Nokia’s(s nok) network division is returning to work at Sprint(s s) after a multiple-year hiatus, and it apparently wants to make a good impression. Nokia announced it has used its Flexi base station gear to transmit an eye-popping 2.6 Gbps downlink connection on Sprint’s Spark LTE network, breaking Sprint’s previous record of 1.6 Gbps.
Nokia was able to accomplish this feat by tapping into Sprint’s enormous treasure trove of 2.5 GHz spectrum. Using LTE-Advanced carrier aggregation techniques, Nokia and Sprint bonded together 120 MHz of frequencies, giving it six times the bandwidth of most LTE networks deployed in the U.S. today.
In addition, Nokia likely took advantage of the unique properties of the LTE technology variant Sprint uses in Spark. Time division-LTE uses the same frequencies to transmit to and from the tower – it just sends the uplink and downlink in different time intervals. Most other LTE network use frequency division configurations, which create separate channels for upstream and downstream connections. Think of FD-LTE as a divided highway, while TD-LTE is a single-track railroad.
The advantage of TD-LTE is that it can devote a greater portion of its bandwidth to downstream communications if there isn’t much upstream traffic on the network. Consequently, Sprint can use nearly all of its 120 MHz to create a massive downlink pipe while other carriers would be limited to using half their bandwidth. Nokia and Sprint said they’ll recreate the trial at Mobile World Congress in Barcelona this year.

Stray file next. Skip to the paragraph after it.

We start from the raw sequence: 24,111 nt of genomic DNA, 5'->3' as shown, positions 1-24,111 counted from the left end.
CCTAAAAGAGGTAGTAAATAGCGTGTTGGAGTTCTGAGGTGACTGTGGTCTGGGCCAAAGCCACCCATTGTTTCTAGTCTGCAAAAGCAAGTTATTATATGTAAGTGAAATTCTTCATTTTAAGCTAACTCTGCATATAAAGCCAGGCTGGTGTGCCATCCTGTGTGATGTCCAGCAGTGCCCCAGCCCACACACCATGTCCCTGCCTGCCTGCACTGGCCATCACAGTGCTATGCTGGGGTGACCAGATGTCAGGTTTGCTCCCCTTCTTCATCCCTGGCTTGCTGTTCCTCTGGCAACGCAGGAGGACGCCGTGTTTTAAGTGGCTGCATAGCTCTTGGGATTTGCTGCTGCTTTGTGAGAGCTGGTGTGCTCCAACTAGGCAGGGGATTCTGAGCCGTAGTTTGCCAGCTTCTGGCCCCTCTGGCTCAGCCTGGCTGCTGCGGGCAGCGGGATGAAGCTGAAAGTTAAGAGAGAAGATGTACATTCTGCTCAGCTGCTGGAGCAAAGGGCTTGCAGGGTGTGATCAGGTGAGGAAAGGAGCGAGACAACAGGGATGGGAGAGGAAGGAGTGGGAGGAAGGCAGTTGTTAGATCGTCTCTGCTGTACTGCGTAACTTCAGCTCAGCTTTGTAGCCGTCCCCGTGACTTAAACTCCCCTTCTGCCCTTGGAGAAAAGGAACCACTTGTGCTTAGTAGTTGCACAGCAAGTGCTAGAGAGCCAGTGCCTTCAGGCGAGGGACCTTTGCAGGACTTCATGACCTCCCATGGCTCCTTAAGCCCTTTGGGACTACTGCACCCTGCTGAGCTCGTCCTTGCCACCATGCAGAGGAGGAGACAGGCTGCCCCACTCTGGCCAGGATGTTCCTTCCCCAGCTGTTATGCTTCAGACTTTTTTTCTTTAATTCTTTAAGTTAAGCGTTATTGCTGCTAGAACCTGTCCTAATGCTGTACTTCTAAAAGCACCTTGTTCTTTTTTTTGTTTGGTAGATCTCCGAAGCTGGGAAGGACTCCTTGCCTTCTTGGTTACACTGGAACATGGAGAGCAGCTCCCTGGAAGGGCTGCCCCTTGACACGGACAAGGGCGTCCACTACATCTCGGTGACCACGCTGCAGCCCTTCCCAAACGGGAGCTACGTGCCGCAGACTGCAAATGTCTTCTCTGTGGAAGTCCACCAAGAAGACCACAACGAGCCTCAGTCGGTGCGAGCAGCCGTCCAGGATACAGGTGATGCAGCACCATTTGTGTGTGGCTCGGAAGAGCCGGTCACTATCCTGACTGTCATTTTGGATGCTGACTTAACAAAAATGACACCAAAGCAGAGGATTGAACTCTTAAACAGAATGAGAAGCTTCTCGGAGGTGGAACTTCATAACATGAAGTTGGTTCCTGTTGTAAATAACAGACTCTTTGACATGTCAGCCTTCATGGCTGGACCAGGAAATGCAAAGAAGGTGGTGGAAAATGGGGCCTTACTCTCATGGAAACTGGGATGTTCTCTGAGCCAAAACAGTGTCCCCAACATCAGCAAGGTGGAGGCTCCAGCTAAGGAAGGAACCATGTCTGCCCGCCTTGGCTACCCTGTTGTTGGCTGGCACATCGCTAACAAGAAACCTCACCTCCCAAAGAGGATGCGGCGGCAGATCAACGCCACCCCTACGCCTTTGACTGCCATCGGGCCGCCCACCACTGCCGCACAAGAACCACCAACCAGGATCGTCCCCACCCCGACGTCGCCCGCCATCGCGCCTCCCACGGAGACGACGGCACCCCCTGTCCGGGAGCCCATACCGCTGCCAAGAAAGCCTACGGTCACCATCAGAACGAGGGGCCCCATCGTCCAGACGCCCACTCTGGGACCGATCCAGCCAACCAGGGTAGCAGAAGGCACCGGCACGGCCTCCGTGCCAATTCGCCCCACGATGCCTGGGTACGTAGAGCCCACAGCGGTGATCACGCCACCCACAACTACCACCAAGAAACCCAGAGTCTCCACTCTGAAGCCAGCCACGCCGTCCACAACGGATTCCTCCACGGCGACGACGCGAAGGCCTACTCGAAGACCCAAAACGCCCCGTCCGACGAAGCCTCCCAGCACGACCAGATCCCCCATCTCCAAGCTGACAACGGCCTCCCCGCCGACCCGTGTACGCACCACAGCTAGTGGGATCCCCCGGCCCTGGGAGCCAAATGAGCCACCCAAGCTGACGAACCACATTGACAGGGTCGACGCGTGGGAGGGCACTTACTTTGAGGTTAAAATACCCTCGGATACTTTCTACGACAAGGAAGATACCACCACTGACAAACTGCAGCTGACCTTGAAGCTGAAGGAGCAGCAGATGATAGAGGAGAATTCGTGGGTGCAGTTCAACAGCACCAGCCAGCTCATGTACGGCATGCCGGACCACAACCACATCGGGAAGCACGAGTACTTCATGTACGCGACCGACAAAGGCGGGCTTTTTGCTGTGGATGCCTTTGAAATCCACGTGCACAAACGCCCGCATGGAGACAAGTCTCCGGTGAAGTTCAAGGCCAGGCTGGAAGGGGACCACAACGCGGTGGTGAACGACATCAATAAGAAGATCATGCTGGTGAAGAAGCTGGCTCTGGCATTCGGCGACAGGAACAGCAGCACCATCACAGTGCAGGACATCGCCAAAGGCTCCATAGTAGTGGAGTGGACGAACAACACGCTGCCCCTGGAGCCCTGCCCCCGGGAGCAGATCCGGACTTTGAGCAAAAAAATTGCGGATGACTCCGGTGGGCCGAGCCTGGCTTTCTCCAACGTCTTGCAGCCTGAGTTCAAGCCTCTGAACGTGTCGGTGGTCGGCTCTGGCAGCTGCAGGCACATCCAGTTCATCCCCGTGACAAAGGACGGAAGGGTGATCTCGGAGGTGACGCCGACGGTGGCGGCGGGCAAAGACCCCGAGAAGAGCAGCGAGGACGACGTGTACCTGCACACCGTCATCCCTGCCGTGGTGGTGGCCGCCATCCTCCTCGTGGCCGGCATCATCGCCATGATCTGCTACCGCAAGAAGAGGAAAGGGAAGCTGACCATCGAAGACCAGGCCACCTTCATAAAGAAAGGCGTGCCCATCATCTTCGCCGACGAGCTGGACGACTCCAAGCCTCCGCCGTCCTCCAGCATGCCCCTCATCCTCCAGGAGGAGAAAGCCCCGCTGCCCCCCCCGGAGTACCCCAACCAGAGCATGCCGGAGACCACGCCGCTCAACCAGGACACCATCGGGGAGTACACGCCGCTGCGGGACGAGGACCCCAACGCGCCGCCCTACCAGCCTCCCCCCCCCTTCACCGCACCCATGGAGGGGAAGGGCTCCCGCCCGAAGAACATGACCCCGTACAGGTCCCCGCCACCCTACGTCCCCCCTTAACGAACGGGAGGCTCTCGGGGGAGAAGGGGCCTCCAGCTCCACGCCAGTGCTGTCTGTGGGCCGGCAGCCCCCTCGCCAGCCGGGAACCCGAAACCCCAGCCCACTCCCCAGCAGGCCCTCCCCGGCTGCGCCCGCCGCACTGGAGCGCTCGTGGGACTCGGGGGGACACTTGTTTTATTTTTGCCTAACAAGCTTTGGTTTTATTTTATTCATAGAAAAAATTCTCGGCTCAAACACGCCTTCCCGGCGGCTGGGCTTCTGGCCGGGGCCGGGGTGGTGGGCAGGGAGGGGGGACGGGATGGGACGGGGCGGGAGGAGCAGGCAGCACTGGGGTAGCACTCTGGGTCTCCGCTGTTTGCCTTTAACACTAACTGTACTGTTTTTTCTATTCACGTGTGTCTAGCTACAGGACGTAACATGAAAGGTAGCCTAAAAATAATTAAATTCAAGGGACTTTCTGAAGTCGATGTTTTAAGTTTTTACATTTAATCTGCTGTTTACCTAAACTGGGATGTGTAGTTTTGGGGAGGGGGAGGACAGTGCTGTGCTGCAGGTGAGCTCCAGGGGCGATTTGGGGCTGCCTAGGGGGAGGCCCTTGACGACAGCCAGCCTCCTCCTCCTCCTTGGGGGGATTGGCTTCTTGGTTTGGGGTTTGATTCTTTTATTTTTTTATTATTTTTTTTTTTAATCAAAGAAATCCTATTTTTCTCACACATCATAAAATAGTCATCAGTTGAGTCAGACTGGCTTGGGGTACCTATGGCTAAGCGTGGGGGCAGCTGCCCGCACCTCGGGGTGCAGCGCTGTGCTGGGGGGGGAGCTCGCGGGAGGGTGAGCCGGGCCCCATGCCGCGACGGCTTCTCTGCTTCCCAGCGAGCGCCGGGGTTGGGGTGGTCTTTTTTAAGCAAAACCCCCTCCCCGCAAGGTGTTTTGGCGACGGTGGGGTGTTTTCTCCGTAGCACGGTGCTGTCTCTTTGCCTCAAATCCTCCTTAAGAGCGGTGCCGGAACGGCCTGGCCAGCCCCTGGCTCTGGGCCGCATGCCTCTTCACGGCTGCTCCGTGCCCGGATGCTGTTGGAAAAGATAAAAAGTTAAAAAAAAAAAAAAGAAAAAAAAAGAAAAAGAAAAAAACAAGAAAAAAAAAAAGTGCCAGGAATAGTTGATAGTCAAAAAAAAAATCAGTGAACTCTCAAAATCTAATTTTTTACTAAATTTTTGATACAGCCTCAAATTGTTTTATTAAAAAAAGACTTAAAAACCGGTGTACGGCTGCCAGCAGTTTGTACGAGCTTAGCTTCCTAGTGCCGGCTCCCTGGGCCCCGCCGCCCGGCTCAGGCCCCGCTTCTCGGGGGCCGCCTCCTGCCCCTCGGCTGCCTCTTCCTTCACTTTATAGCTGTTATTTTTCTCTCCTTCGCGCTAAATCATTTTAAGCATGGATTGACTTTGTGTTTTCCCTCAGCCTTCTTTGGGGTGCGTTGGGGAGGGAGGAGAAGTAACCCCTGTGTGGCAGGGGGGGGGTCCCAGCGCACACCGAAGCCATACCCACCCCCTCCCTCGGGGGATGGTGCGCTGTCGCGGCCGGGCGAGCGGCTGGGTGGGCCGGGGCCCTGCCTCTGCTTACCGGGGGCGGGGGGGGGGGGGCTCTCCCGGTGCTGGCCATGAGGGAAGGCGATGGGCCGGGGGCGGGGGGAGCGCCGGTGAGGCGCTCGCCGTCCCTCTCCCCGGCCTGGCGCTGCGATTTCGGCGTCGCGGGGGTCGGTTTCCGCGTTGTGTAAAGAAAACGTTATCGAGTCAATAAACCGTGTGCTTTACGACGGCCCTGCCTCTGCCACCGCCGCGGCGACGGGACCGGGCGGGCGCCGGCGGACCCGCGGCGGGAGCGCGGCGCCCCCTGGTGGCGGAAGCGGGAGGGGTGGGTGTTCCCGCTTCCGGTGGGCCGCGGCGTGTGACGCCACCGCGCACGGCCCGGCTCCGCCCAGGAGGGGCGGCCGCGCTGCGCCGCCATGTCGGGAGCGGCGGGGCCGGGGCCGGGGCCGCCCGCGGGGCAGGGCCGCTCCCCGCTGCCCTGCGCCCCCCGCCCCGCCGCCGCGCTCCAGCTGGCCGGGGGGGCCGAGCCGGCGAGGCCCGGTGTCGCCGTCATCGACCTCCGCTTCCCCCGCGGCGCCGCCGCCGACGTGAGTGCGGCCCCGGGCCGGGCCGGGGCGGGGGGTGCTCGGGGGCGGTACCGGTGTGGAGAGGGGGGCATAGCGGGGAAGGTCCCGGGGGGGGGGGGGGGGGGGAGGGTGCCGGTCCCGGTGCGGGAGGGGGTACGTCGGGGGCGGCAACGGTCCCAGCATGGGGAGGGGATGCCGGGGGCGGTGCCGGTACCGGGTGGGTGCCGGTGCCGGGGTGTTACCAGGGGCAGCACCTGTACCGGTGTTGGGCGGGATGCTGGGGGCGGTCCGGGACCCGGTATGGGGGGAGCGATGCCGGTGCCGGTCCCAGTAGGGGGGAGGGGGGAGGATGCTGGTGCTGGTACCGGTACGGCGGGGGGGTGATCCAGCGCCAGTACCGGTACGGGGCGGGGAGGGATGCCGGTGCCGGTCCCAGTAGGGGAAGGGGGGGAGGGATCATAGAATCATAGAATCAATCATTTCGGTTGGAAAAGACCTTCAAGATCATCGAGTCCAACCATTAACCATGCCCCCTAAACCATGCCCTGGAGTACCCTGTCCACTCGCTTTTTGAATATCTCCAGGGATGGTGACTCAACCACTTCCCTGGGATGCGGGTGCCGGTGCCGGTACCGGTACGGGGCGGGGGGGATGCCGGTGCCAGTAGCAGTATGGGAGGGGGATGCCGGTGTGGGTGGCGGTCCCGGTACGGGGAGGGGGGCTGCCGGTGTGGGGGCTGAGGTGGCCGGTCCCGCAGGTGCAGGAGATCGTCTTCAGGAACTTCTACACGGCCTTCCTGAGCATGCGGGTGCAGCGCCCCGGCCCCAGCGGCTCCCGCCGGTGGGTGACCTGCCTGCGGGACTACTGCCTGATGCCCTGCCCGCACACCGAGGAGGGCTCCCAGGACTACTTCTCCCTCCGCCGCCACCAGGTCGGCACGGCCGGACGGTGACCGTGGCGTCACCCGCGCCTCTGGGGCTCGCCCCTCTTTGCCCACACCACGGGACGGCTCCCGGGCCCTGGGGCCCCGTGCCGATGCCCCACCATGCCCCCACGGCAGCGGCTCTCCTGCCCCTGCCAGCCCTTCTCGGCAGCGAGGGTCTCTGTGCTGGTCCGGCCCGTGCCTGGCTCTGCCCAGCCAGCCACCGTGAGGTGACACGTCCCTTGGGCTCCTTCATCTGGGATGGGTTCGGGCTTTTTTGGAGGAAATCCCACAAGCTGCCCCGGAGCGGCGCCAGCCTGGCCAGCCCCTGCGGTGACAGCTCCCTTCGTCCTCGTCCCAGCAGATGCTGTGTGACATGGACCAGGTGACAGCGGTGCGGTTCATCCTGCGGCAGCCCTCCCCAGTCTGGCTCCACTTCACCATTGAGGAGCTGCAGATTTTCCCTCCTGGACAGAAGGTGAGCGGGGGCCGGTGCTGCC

These trials show that Sprint has enormous pent-up capacity waiting to be unleashed. The problem is that the company isn’t in any hurry to unleash it. It just likes to flash these kinds of impressive speed results around, and talk about the network it could build.
Today, Sprint’s primary LTE network is the slowest in the country and has the smallest coverage footprint. Its new Spark service is definitely an improvement, but it’s still an average 4G system with the same capacity as the other carriers’ first-generation networks. Considering that Sprint is much smaller than AT&T(s t) or Verizon Wireless(s vz)(s vod), it could get considerable mileage out of Spark – once it’s finally built. Right now Spark is in just 12 cities, and Sprint is moving very slowly to expand that coverage. Its target is 100 cities in three years.
As I’ve said before, Sprint has run out of excuses. With its acquisition of Clearwire it’s firmly in control of its spectrum future, and with SoftBank’s massive investment, it’s no longer financially strapped. If Sprint wants to convince us it’s investing in its network, then it should really invest in its network.
Photo courtesy of Shutterstock user SERHAT AKAVCI